In addition to dairy products, fermented vegetables also contain probiotics. In Germany, we are particularly familiar with sauerkraut. However, you should make sure that you buy fresh sauerkraut from the refrigerator. Canned or jarred sauerkraut unfortunately no longer contains any of the bacteria, and the vitamins have also been lost through heating. Besides sauerkraut, other plant-based probiotic foods include kimchi, tempeh, miso or kombucha. These come from Asian cuisine, but are now also becoming increasingly popular in our country. Do yourself and your gut a favor and give them a try. 😊

You can also support your intestinal flora indirectly through prebiotic foods. Prebiotics are found in many plant foods such as garlic, onions, asparagus, chicory, artichokes, bananas and whole grains. So nature already provides us with quite a bit to promote a healthy gut. The important thing is that it takes some time for damaged intestinal flora to regenerate. So give yourself and your body enough time to notice the positive effects.

Reading tip: Dietary fiber

Who needs probiotics from the pharmacy?

As you have just read, there is a whole range of foods that naturally have a pro- or prebiotic effect and thus wonderfully support the maintenance of a healthy intestinal flora. If you eat a balanced diet rich in fiber and variety and have no health problems, you do not need additional probiotics in the form of a dietary supplement from the pharmacy or the Internet.

Probiotics in the form of a dietary supplement can be particularly useful if there are already problems with digestion, such as flatulence, constipation or diarrhea, for example. Probiotics can also be supportive in cases of disturbed intestinal flora, for example after antibiotic therapy or chemotherapy, and restore the balance of intestinal bacteria more quickly. In addition, probiotics can also be beneficial for people with a weakened immune system or allergic diseases such as neurodermatitis. However, if you suffer from severe or long-lasting symptoms or a chronic disease, you should always consult a doctor or alternative practitioner before taking probiotics.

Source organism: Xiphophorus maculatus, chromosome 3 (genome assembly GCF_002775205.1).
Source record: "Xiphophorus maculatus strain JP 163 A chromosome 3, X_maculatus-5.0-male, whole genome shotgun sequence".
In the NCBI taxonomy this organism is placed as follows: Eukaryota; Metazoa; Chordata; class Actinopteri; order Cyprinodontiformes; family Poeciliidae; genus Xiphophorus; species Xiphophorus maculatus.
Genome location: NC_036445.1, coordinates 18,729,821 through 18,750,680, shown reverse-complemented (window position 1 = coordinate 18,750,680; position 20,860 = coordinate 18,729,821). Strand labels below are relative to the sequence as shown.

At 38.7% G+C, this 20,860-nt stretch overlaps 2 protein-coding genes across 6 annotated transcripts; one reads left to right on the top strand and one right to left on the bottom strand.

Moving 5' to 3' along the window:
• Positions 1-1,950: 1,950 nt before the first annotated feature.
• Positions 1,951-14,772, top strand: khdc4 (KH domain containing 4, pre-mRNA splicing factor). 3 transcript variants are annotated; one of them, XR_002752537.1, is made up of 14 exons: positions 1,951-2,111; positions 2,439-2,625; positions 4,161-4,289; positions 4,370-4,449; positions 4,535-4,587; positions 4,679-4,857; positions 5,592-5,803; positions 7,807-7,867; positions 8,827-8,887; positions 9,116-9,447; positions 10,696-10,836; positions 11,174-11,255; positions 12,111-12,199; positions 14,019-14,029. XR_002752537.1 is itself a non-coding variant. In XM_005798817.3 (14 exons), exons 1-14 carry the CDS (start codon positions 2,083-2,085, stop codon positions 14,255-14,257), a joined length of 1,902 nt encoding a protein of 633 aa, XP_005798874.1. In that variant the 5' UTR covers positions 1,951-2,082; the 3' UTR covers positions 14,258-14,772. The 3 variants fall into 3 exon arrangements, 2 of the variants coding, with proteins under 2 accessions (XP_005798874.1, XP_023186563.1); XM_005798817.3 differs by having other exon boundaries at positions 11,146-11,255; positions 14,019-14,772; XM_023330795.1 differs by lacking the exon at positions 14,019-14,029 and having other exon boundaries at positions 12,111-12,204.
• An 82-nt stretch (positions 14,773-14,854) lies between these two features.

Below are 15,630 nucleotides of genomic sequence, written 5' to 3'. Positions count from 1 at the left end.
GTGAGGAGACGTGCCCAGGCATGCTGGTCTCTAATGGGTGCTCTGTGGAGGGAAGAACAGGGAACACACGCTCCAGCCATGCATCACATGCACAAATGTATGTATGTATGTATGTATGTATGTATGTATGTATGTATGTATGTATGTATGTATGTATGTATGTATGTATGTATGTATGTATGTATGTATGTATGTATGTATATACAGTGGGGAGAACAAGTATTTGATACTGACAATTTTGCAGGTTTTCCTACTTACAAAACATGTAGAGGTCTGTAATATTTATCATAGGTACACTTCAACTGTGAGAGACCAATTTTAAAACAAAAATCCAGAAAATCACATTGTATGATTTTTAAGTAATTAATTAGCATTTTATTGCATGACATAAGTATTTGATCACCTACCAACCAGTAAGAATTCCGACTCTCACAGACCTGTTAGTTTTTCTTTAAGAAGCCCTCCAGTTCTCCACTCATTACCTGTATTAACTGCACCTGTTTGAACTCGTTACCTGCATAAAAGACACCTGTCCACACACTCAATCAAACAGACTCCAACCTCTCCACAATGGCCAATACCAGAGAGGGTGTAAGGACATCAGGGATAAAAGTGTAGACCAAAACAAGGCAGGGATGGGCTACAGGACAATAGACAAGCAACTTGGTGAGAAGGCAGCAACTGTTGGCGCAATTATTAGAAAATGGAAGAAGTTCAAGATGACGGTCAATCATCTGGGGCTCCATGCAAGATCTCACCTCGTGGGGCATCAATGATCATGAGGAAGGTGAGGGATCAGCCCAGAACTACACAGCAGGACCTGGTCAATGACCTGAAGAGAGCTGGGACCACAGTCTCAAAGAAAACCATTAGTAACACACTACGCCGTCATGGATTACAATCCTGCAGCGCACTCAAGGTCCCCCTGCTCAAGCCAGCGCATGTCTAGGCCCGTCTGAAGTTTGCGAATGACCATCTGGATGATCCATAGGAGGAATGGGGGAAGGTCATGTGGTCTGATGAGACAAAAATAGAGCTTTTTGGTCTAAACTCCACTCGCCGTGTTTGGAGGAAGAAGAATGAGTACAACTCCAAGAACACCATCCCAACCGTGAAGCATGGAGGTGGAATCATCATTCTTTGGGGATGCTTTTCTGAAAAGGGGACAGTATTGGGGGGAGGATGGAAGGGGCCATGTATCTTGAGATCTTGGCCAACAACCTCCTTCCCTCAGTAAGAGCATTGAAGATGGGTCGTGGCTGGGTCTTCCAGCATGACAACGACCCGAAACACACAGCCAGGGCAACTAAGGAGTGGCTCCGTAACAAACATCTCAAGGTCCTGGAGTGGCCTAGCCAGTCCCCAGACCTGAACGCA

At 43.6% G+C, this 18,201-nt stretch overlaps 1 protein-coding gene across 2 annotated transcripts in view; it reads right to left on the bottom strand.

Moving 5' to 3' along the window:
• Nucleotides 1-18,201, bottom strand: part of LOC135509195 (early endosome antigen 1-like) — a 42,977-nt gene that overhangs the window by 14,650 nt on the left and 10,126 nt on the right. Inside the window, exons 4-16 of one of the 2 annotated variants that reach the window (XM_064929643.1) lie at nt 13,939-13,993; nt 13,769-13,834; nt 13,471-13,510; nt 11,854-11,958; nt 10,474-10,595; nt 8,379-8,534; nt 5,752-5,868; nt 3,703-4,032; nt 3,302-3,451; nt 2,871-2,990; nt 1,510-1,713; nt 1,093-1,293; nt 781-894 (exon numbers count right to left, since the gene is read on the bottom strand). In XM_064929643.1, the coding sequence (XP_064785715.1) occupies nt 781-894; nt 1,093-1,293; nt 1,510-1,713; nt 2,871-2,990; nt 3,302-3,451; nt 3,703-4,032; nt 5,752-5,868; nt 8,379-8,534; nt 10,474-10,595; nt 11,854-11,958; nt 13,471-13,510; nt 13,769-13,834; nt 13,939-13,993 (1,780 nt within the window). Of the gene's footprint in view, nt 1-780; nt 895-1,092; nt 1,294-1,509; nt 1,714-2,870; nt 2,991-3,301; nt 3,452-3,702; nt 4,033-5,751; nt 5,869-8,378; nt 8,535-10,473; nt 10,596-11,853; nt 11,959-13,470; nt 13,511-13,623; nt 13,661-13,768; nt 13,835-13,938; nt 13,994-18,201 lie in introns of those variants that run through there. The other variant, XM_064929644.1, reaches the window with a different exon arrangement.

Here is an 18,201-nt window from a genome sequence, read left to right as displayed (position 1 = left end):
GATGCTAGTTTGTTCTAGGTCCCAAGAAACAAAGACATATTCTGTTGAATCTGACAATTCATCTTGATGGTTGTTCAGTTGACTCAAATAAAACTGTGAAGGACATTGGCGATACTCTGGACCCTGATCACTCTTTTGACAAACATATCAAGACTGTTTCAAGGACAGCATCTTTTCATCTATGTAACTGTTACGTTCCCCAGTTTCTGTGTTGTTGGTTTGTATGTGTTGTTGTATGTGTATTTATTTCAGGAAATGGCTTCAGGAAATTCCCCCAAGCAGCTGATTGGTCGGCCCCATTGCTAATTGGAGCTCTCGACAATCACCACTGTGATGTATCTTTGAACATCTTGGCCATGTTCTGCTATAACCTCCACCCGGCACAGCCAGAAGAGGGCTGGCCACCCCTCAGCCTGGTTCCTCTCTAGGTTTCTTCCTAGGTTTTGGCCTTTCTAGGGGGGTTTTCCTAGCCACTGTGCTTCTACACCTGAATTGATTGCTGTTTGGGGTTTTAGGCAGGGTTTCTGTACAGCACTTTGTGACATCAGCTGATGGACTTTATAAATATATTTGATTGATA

How else can I support my gut health?

In addition to probiotics and prebiotics, there are other ways you can support your gut flora and therefore your well-being. Here are some tips:

A diet rich in fiber: In addition to prebiotic foods that feed your gut bacteria with very specific fiber, fiber also generally promotes the growth of beneficial gut bacteria and also helps regulate bowel movements. Good sources of fiber include whole grains, fruits, vegetables, legumes and nuts. Psyllium husks are also a good source of fiber.

Drink enough water: Adequate fluid intake also supports digestion and helps regulate bowel movements.

Reduce stress: Stress can affect bowel function. Relaxation exercises such as yoga, meditation or walks in nature can help reduce stress levels.

Regular exercise: Sports and physical activity promote blood circulation and thus support digestion.

Take antibiotics with caution: As necessary as antibiotics are to kill disease-causing bacteria – they also destroy beneficial bacteria in the intestines, damaging the intestinal flora. Therefore, antibiotics should only be taken in the case of serious infections and under medical supervision. After antibiotic therapy, it is always advisable to take a probiotic restorative cure to allow the good bacteria in your intestines to gain the upper hand.

Losing weight can be quite frustrating. If aggravating diseases such as Hashimoto's, lipedema or drug therapies with cortisone or antidepressants are added to the mix, there seems to be no way out. As a nutritionist at My Weight®, I support my patients individually and personally on their way to their desired weight. Losing weight can and should be fun...and we work on that together! 😊

Maike - Weight Buddy® and nutritionist at My Weight®